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Sikh-Briton Poet Wins Felix Dennis Poetry Prize





Mona Arshi’s ‘Small Hands’ (Liverpool University Press) has won the Felix Dennis Prize for Best First Collection.

The Sikh-Briton who spent ten years as a human-rights lawyer, drew on both her legal experience and her Sikh-Punjabi heritage for her debut collection, which the jury praised for its “imagination, sensuality and beguiling playfulness”.

They particularly admired her “beautiful precision and her willingness to experiment with form, including couplets, ghazals, sonnets and prose poetry.”

They also remarked on the subtlety with which she left her mark on the reader’s memory, whether writing about the iniquity of using “shop-bought garam masala” or the case of right-to-die campaigner Diane Pretty, whom she represented as a lawyer.


Sikh-Briton Mona Arshi was born in West London, United Kingdom, and grew up in Hounslow.

She initially trained as a lawyer and worked for ‘Liberty’, the UK human rights organisation, for several years undertaking test case litigation under the Human Rights Act. She acted on many high profile judicial review cases including Diane Pretty’s ‘right to die’ case, asylum destitution cases and death in custody cases.

She began writing poetry in 2008. She began a Master’s in Creative Writing (Poetry strand) at the University of East Anglia in 2010. She was tutored by George Szirtes, Lavinia Greenlaw and Moniza Alvi.

Mona’s poem ‘Hummingbird’ won first prize in the Magma Magazine poetry competition in 2012. She was one of the Competition winners for the World Events Young Artists Festival in September 2012;  and an award winner in the Troubadour International Competition for her poem ‘Bad day in the Office’. In 2014, she was joint winner of the Manchester Creative Writing Competition.

A portfolio of her poems appeared in ‘TEN - THE NEW WAVE’ (edited by Karen Macarthy-Woolf) in 2014 by Bloodaxe Books.

Mona’s poetry has been published widely in magazines including Poetry Review, Magma, Rialto and The Sunday Times.

She has read her poems at many venues in London including the Troubadour, the London Review of Books as well as the Southbank. She has also performed at festivals in the UK including Ledbury and Bridlington.

*   *   *   *   *  

Two Poems by Mona Arshi


Ask the stems in the glass to bend. Let
Your fingers fly, a momentary grasp then

slip into spaces, surge in and out of folds
where breasts begin to curve and rise.

Be God. Press your curing skin to mine,
dissolve and pronounce me. Let my eyes

fallout and embed in the carpet, rooting.
Let my hands arrange the air for you,

braiding. Reluctant sun at the window, open
your eyes burn through the dense haze with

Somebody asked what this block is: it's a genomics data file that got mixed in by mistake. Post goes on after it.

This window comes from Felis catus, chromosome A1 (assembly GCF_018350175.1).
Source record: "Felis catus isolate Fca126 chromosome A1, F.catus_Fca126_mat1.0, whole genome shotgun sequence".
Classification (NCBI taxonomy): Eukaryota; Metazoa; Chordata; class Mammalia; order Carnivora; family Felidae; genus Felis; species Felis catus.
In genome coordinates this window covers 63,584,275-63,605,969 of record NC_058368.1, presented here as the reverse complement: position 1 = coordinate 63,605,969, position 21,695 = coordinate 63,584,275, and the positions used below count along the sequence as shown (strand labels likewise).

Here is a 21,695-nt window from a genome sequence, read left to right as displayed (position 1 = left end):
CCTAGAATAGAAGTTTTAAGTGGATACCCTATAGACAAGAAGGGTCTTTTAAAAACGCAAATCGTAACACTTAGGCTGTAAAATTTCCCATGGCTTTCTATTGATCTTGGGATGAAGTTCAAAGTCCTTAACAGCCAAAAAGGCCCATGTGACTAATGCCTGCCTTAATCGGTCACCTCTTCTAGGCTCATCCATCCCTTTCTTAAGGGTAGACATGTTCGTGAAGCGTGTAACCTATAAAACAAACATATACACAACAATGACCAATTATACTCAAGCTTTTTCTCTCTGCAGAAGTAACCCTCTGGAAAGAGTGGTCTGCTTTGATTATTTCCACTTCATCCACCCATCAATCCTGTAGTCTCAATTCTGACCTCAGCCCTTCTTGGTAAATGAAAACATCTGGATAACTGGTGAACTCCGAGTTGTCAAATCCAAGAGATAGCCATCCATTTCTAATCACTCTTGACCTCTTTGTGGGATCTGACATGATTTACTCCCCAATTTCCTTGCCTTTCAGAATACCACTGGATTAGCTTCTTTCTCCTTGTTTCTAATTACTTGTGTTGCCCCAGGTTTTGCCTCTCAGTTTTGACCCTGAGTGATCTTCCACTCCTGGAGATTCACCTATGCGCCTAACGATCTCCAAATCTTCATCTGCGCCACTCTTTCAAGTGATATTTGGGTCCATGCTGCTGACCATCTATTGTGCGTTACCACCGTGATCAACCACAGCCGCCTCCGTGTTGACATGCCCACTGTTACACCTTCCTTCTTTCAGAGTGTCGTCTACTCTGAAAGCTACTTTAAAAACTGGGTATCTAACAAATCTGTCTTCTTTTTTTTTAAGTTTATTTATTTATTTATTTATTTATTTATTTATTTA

your severe love. Slide open the bone-zip of
my spine, anoint each rigid peak. Take my

limbs and fold me over. Here's my mouth,
hummingbird, linger there, and hold
my breath.

[First prize winner of the Magma Magazine poetry competition.]

*   *   *   *   *


My mother's thin salwar gives her away.
Her plait snakes across her back, and turns
to whispers at the ends.

Can we touch it? They ask in the icy playground.
She shyly places the dark coil in their hands.

After bathing, it is transformed, rope
released from its binding fibres and falls
into a heavy curtain onto her shoulders.

Steaming by the old radiator, she sits,
with her pan of dried pulses,
discarding tiny masquerading stones,
she leaves a trail of whispers on the floor.

*   *   *   *   *

September 30, 2015


Conversation about this article

1: Amarjit Singh Chandan (London, United Kingdom), September 30, 2015, 11:07 AM.

The late English poet Dannie Abse once told me that a poet is known for three poems. Then he corrected himself: No, just for one poem. I told him: Rest assured, Danny, you've written more than three poems. Mona Arshi with her debut collection 'Small Hands' has made her name. It is English poetry's gain. I think, her poem 'Hummingbird' is a classic. She will always be known for this poem. I wonder why this kind of poem cannot be written in Punjabi. One of the reasons is that our language is inhibited, reflecting our attitude to life and to sex in particular. I have dared to write intimate poems in Punjabi, breaking taboos, but I find 'Hummingbird' rather hard to translate in the language. I wish Mona would write one or two poems in Punjabi ... at least for her mother.

2: Roop Dhillon (London, United Kingdom), September 30, 2015, 8:09 PM.

Amarjit ji, I believe it can be done in Punjabi ... the language is not inhibited.

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Sikh-Briton Poet Wins Felix Dennis Poetry Prize"

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